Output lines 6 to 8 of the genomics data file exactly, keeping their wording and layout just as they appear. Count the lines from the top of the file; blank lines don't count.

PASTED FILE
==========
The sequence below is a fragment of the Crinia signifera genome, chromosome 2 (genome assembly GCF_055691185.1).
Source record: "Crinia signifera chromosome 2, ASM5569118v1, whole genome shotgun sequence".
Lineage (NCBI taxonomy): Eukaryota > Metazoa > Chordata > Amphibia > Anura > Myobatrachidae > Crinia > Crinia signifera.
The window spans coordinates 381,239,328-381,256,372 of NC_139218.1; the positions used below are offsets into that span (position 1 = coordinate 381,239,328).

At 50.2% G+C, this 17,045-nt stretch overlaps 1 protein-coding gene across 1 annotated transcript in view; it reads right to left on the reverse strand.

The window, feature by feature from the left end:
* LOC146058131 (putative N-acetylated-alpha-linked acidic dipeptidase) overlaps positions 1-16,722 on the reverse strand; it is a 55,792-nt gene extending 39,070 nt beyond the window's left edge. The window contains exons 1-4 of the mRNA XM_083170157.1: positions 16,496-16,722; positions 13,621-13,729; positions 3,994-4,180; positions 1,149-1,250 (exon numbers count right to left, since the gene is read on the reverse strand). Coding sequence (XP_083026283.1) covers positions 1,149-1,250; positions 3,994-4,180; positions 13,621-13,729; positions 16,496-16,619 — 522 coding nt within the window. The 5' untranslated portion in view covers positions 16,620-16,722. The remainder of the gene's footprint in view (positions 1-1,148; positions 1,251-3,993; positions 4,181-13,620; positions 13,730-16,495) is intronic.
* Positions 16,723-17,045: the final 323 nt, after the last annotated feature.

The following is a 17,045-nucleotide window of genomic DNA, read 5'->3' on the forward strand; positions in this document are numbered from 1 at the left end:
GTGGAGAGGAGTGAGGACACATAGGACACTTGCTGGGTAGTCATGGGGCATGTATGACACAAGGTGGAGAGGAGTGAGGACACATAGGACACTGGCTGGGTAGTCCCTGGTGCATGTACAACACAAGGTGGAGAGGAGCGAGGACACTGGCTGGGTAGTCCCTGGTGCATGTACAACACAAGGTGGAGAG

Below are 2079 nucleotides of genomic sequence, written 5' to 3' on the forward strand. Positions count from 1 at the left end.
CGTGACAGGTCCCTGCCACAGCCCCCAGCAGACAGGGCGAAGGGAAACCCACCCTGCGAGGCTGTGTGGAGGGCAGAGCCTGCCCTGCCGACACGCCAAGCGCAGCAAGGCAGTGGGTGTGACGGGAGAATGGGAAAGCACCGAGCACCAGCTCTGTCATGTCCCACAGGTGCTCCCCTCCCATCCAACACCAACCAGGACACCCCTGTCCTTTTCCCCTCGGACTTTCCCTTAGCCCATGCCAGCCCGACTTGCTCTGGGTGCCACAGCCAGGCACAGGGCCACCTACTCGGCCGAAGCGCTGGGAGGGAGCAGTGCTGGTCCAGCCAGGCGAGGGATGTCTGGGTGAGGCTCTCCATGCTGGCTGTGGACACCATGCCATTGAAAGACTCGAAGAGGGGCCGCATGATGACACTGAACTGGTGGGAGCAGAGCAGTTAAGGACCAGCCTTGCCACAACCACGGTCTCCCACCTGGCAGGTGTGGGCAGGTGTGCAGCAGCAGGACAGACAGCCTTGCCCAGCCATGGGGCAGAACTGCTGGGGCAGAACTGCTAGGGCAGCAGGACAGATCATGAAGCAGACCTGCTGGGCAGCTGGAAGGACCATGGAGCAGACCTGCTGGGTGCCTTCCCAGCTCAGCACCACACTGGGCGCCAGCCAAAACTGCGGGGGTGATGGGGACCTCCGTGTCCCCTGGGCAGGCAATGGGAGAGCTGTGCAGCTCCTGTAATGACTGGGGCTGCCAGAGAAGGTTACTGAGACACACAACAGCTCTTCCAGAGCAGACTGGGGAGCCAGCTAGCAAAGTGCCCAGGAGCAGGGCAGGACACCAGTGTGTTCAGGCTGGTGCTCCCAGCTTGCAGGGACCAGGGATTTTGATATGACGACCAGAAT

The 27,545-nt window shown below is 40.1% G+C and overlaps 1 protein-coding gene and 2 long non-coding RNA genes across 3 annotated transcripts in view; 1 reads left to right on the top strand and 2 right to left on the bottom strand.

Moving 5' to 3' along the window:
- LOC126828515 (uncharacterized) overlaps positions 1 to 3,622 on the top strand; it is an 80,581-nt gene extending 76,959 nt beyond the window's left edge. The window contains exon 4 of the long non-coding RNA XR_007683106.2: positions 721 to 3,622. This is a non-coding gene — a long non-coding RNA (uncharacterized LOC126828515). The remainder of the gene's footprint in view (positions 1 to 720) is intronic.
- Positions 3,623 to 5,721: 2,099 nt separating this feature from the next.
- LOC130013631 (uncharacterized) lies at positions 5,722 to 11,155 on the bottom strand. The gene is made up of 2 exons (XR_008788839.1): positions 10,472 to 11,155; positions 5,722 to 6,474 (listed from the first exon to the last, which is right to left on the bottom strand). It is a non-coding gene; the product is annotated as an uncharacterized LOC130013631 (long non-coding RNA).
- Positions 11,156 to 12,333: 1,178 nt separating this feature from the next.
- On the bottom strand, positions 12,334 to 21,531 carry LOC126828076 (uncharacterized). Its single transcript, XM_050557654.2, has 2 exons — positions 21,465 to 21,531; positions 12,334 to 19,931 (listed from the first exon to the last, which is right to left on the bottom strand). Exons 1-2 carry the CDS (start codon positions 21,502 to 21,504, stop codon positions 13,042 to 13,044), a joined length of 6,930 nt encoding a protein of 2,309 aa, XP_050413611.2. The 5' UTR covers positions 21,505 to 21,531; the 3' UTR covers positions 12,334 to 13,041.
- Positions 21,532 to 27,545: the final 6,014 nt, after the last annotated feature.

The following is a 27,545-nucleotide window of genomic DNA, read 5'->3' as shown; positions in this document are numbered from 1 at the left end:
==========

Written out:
The window, feature by feature from the left end:
* LOC146058131 (putative N-acetylated-alpha-linked acidic dipeptidase) overlaps positions 1-16,722 on the reverse strand; it is a 55,792-nt gene extending 39,070 nt beyond the window's left edge. The window contains exons 1-4 of the mRNA XM_083170157.1: positions 16,496-16,722; positions 13,621-13,729; positions 3,994-4,180; positions 1,149-1,250 (exon numbers count right to left, since the gene is read on the reverse strand). Coding sequence (XP_083026283.1) covers positions 1,149-1,250; positions 3,994-4,180; positions 13,621-13,729; positions 16,496-16,619 — 522 coding nt within the window. The 5' untranslated portion in view covers positions 16,620-16,722. The remainder of the gene's footprint in view (positions 1-1,148; positions 1,251-3,993; positions 4,181-13,620; positions 13,730-16,495) is intronic.
* Positions 16,723-17,045: the final 323 nt, after the last annotated feature.